A Gift and a Theft: Thinking Rabbinically in Troubled Times

In The Great Gatsby, Nick Carraway forgets his thirtieth birthday, distracted by the climactic events to which he is witness. Unlike Fitzgerald’s fictional narrator, I did not forget when the time came. I celebrated with a small party in the modest flat I shared with my friend – just off Pottergate (a street which leads west out of the city and is as cobbled as it sounds). It was not to be the “menacing road of a new decade.” In fact, it was a good decade, one to be thankful for. As the evening climbed to its heights, and offered what music it could, I danced around the small living room to the Yiddish album, Cantors and Cantorials (Chazanim & Chazanut). My favourite song on this album (and the only one I can really remember now) was the darkly jaunty, ‘Rich Folk, Poor Folk’. According to the sleeve-notes, in this folk song a layman asks the rabbi to explain the Hebrew verse: “Let us all sing a ditty of bread, meat, fish, and all fine things.” The rabbi replies:

“Bread for the rich is a freshly baked roll, and a dry crust for the poor.

Meat, for the wealthy is a roast duckling, but for the impoverished, liver and lights.”

‘Rich Folk, Poor Folk’

Something like, The poor are always with you; a kind of philosophy of acceptance, endurance or perhaps even gratitude in the face of suffering. It also exists within the long rabbinical tradition of scriptural exegesis, interpreting the Torah and other sacred texts. One lesson from this way of thinking is that there are always at least two ways of understanding our experiences. Last month I wrote on Leonard Cohen, and recently the parallels between this folk song and his ballad ‘Bird on a Wire’ have grown more apparent to me. At the key-change, he sings:

“I saw a beggar leaning on his wooden crutch
He cried to me, ‘you must not ask for so much,’
And a pretty woman leaning in her darkened door,
She cried to me, ‘hey, why not ask for more.’”    

‘Bird on a Wire’, Songs from a Room (1967)

The lines may be somewhat of their time, but the voice of the poet remains one caught between poverty and plenty; between suffering and desire. This is pure rabbinical thinking. Even the origins of the song are disputed, with two different versions (Cohen said that his then-lover, Marianne Ihlen, gave him the idea; Joni Mitchell claimed that her painting of three birds inspired the song). It’s interesting that both songs concern a response to wealth, or its lack. In the Gospels both poverty and riches are potentially seen as a prison of sorts (the man at the pool at Bethesda; the rich young man – both of whom move in their shackles. Or, cast differently, have tried in their way to be free).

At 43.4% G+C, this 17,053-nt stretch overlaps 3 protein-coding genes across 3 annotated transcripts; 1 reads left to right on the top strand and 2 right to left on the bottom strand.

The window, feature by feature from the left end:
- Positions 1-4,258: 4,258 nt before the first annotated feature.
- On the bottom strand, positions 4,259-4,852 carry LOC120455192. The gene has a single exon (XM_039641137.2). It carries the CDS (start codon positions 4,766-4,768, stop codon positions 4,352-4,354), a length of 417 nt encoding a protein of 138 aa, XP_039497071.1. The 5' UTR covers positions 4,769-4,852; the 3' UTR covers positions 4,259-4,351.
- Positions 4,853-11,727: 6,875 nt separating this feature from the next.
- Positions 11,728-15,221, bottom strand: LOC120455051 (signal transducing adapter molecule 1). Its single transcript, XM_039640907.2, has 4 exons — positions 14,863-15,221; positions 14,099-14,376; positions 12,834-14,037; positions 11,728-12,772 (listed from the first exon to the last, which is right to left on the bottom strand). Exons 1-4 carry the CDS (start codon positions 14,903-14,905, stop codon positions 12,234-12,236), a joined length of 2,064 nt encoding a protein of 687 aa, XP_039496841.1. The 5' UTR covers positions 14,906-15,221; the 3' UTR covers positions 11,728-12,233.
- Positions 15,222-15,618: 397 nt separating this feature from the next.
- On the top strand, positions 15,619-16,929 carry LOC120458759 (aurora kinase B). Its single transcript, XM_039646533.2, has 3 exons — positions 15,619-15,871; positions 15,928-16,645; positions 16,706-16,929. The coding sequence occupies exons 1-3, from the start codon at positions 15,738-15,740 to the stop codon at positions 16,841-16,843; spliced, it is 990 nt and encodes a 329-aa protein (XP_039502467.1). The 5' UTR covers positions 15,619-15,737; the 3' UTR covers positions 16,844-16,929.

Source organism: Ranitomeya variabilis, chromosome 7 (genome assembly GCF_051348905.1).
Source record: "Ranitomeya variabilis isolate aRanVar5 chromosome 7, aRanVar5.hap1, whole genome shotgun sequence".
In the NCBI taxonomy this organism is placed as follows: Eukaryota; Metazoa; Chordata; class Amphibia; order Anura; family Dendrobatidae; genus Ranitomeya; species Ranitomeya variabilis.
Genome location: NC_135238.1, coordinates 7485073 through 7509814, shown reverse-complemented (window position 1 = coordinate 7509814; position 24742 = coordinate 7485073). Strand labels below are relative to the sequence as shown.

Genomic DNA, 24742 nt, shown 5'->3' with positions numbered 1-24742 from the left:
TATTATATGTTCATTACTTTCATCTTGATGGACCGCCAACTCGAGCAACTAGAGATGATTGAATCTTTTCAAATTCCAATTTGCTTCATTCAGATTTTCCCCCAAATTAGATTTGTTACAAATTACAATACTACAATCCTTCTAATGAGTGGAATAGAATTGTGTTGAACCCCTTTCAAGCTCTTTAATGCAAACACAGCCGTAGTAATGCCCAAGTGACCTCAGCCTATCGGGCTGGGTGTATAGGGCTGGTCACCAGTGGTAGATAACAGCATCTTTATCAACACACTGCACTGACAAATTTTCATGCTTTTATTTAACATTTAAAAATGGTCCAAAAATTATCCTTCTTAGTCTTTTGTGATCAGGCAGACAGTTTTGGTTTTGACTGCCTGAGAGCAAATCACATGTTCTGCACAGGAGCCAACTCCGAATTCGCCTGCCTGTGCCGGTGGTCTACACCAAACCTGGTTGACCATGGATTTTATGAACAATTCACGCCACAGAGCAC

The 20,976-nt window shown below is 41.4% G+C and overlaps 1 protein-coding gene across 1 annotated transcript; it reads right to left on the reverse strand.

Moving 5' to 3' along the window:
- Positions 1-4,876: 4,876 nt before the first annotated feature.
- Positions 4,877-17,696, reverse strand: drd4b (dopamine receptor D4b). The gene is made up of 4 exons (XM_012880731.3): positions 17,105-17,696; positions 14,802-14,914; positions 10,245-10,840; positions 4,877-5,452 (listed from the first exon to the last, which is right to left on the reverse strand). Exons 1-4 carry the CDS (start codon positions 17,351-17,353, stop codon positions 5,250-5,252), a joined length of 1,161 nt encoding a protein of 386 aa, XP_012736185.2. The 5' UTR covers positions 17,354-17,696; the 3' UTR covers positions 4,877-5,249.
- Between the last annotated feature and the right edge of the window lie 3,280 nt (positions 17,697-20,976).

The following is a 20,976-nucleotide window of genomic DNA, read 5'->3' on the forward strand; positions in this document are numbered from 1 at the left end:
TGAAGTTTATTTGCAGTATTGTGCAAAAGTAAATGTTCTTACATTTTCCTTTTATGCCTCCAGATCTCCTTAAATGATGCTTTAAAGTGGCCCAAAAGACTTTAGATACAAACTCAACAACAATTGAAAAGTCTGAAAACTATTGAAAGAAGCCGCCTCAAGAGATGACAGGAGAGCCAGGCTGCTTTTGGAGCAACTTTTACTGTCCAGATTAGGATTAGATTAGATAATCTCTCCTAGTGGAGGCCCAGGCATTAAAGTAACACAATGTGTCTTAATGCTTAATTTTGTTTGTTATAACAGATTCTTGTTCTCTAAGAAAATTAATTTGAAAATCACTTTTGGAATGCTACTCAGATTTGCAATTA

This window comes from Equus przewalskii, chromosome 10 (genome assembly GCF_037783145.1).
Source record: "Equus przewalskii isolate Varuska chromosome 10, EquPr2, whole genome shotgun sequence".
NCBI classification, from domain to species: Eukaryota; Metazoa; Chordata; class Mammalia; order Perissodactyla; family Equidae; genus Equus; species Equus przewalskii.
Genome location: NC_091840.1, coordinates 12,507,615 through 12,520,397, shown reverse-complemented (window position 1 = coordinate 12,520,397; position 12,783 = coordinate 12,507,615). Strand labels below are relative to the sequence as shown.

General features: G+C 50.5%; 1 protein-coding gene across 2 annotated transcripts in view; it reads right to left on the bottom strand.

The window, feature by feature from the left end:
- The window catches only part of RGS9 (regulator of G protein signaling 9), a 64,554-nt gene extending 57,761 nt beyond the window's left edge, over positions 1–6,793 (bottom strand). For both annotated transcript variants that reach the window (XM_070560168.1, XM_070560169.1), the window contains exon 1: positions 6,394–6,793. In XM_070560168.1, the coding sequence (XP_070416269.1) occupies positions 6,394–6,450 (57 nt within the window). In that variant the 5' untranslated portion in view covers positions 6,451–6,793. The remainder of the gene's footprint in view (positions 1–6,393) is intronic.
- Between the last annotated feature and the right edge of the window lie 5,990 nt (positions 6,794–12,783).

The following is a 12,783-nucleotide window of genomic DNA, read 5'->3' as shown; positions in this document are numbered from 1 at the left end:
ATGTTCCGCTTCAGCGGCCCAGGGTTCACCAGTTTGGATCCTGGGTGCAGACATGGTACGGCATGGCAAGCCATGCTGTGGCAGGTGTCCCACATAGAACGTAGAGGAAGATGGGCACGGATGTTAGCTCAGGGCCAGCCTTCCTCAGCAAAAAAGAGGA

Leonard Cohen simply presents us with two alternatives and asks us to consider the question of what we may ask of life, or take from it. When Cohen himself was defrauded by his ex-manager, he seemed to receive his near-bankruptcy philosophically. A kind of worldliness—other-worldliness seldom seen in most people. “I don’t recommend this as a spiritual exercise,” he half-joked in interview, “but if it does happen to you, a lot of very important information is delivered to your heart.” Something like Miguel de Cervantes who was said to become more generous the more impoverished he grew. Leonard Cohen was forced out on tour again which, in part, led to his extraordinary late flowering. A gift transfigured out of a theft.

In a time when we seem to swing wildly between division and cohesion, and division again, it might sometimes be worth thinking more rabbinically about things. To consider the possibility that not every question can be answered immediately or definitively. That it is okay (sometimes even wise), to suspend our judgement and learn from our experiences in the fullness of time. To let opinion or reaction cool into something more considered. As the young Irish writer Sally Rooney says in her debut novel, Conversations with Friends (2017), “You live through certain things before you understand them. You can’t always take the analytical position.”

I previously wrote on Leonard Cohen (June 2020), here: https://benedictgilbert.com/2020/06/02/be-not-afeard-the-isle-is-full-of-noises-my-search-for-leonard-cohen/

Poet of suffering and desire
‘Rich folk, poor folk’ (“Die Negidim un die Kabzonim“), a song of poverty and plenty

References in this post:

Chazanim & Chazanut, (Pearl; Pavillion Records), 1988; (the song and was recorded by the tenor Mordechai Hershman in 1920, the year he emigrated to the United States)

Allan Showalter reports the story about Joni Mitchell’s influence on ‘Bird on a Wire’: https://allanshowalter.com/2019/03/04/leonard-cohen-and-joni-mitchell-just-one-of-those-things/

Interview with Leonard Cohen in 2007 (SVT/NRK/Skavlan, 2016): https://www.youtube.com/watch?v=T2pFG9WoxfU

William Eggington, The Man who Invented Fiction: How Cervantes ushered in the Modern World (2016), an excellent blending of biography and literary criticism

leonardcohen.com, Copyright © 2009-2020 Sony Music Entertainment Canada Inc. All Rights Reserved.

One thought on “A Gift and a Theft: Thinking Rabbinically in Troubled Times

  1. Pingback: Home Movie (1980) | Benedict Gilbert poems

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